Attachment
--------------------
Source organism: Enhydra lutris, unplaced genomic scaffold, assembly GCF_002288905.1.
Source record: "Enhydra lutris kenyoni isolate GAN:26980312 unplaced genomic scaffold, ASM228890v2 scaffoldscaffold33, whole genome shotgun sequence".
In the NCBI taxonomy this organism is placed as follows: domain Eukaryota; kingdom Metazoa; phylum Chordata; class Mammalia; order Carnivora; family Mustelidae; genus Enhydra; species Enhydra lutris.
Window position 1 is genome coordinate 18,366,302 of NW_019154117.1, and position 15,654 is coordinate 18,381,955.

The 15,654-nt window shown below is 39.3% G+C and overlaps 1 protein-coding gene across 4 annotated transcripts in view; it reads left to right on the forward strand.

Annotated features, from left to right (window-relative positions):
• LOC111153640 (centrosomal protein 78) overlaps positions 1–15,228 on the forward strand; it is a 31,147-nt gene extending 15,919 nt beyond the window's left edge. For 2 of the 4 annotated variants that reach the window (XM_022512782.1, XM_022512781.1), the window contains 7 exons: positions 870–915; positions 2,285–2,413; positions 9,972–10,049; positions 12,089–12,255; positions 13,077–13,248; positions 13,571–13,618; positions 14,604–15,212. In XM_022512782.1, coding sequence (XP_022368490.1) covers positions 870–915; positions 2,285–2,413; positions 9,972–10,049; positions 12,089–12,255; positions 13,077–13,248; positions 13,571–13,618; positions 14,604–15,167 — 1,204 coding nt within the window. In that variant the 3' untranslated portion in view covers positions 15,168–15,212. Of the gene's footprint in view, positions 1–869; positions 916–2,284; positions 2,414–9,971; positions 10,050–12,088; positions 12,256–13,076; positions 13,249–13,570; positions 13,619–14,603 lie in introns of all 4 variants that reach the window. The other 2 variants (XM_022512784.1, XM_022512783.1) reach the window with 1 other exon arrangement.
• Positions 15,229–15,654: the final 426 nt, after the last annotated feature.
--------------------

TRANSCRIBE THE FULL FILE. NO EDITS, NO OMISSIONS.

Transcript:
Source organism: Enhydra lutris, unplaced genomic scaffold, assembly GCF_002288905.1.
Source record: "Enhydra lutris kenyoni isolate GAN:26980312 unplaced genomic scaffold, ASM228890v2 scaffoldscaffold33, whole genome shotgun sequence".
In the NCBI taxonomy this organism is placed as follows: domain Eukaryota; kingdom Metazoa; phylum Chordata; class Mammalia; order Carnivora; family Mustelidae; genus Enhydra; species Enhydra lutris.
Window position 1 is genome coordinate 18,366,302 of NW_019154117.1, and position 15,654 is coordinate 18,381,955.

The 15,654-nt window shown below is 39.3% G+C and overlaps 1 protein-coding gene across 4 annotated transcripts in view; it reads left to right on the forward strand.

Annotated features, from left to right (window-relative positions):
• LOC111153640 (centrosomal protein 78) overlaps positions 1–15,228 on the forward strand; it is a 31,147-nt gene extending 15,919 nt beyond the window's left edge. For 2 of the 4 annotated variants that reach the window (XM_022512782.1, XM_022512781.1), the window contains 7 exons: positions 870–915; positions 2,285–2,413; positions 9,972–10,049; positions 12,089–12,255; positions 13,077–13,248; positions 13,571–13,618; positions 14,604–15,212. In XM_022512782.1, coding sequence (XP_022368490.1) covers positions 870–915; positions 2,285–2,413; positions 9,972–10,049; positions 12,089–12,255; positions 13,077–13,248; positions 13,571–13,618; positions 14,604–15,167 — 1,204 coding nt within the window. In that variant the 3' untranslated portion in view covers positions 15,168–15,212. Of the gene's footprint in view, positions 1–869; positions 916–2,284; positions 2,414–9,971; positions 10,050–12,088; positions 12,256–13,076; positions 13,249–13,570; positions 13,619–14,603 lie in introns of all 4 variants that reach the window. The other 2 variants (XM_022512784.1, XM_022512783.1) reach the window with 1 other exon arrangement.
• Positions 15,229–15,654: the final 426 nt, after the last annotated feature.